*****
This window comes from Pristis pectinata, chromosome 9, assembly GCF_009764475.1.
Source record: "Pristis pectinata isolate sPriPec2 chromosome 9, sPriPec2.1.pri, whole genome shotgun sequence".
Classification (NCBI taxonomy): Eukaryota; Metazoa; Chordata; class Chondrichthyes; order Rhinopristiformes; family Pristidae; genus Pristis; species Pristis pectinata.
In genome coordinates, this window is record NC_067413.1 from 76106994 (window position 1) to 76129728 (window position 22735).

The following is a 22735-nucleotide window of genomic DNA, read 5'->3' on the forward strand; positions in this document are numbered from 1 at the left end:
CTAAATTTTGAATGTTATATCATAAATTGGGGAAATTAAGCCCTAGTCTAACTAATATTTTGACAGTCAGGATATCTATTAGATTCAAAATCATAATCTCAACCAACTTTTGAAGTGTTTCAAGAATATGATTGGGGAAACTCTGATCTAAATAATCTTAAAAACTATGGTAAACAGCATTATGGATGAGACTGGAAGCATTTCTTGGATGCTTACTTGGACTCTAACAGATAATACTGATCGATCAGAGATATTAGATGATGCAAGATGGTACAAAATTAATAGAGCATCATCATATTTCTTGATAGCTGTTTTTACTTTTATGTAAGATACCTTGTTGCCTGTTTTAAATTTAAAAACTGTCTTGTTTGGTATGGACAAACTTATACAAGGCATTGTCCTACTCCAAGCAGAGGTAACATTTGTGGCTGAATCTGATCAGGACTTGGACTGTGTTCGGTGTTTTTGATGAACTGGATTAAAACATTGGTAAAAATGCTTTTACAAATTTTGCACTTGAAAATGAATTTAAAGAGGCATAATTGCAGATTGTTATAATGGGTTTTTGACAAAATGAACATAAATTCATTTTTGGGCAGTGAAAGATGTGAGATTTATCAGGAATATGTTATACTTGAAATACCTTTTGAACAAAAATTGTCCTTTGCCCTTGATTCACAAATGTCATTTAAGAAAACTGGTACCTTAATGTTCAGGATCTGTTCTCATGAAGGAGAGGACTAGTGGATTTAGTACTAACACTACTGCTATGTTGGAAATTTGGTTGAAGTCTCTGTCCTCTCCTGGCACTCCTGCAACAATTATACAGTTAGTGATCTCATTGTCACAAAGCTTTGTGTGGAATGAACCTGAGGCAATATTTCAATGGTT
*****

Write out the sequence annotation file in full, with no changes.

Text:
This window comes from Pristis pectinata, chromosome 9, assembly GCF_009764475.1.
Source record: "Pristis pectinata isolate sPriPec2 chromosome 9, sPriPec2.1.pri, whole genome shotgun sequence".
Classification (NCBI taxonomy): Eukaryota; Metazoa; Chordata; class Chondrichthyes; order Rhinopristiformes; family Pristidae; genus Pristis; species Pristis pectinata.
In genome coordinates, this window is record NC_067413.1 from 76106994 (window position 1) to 76129728 (window position 22735).

The following is a 22735-nucleotide window of genomic DNA, read 5'->3' on the forward strand; positions in this document are numbered from 1 at the left end:
CTAAATTTTGAATGTTATATCATAAATTGGGGAAATTAAGCCCTAGTCTAACTAATATTTTGACAGTCAGGATATCTATTAGATTCAAAATCATAATCTCAACCAACTTTTGAAGTGTTTCAAGAATATGATTGGGGAAACTCTGATCTAAATAATCTTAAAAACTATGGTAAACAGCATTATGGATGAGACTGGAAGCATTTCTTGGATGCTTACTTGGACTCTAACAGATAATACTGATCGATCAGAGATATTAGATGATGCAAGATGGTACAAAATTAATAGAGCATCATCATATTTCTTGATAGCTGTTTTTACTTTTATGTAAGATACCTTGTTGCCTGTTTTAAATTTAAAAACTGTCTTGTTTGGTATGGACAAACTTATACAAGGCATTGTCCTACTCCAAGCAGAGGTAACATTTGTGGCTGAATCTGATCAGGACTTGGACTGTGTTCGGTGTTTTTGATGAACTGGATTAAAACATTGGTAAAAATGCTTTTACAAATTTTGCACTTGAAAATGAATTTAAAGAGGCATAATTGCAGATTGTTATAATGGGTTTTTGACAAAATGAACATAAATTCATTTTTGGGCAGTGAAAGATGTGAGATTTATCAGGAATATGTTATACTTGAAATACCTTTTGAACAAAAATTGTCCTTTGCCCTTGATTCACAAATGTCATTTAAGAAAACTGGTACCTTAATGTTCAGGATCTGTTCTCATGAAGGAGAGGACTAGTGGATTTAGTACTAACACTACTGCTATGTTGGAAATTTGGTTGAAGTCTCTGTCCTCTCCTGGCACTCCTGCAACAATTATACAGTTAGTGATCTCATTGTCACAAAGCTTTGTGTGGAATGAACCTGAGGCAATATTTCAATGGTT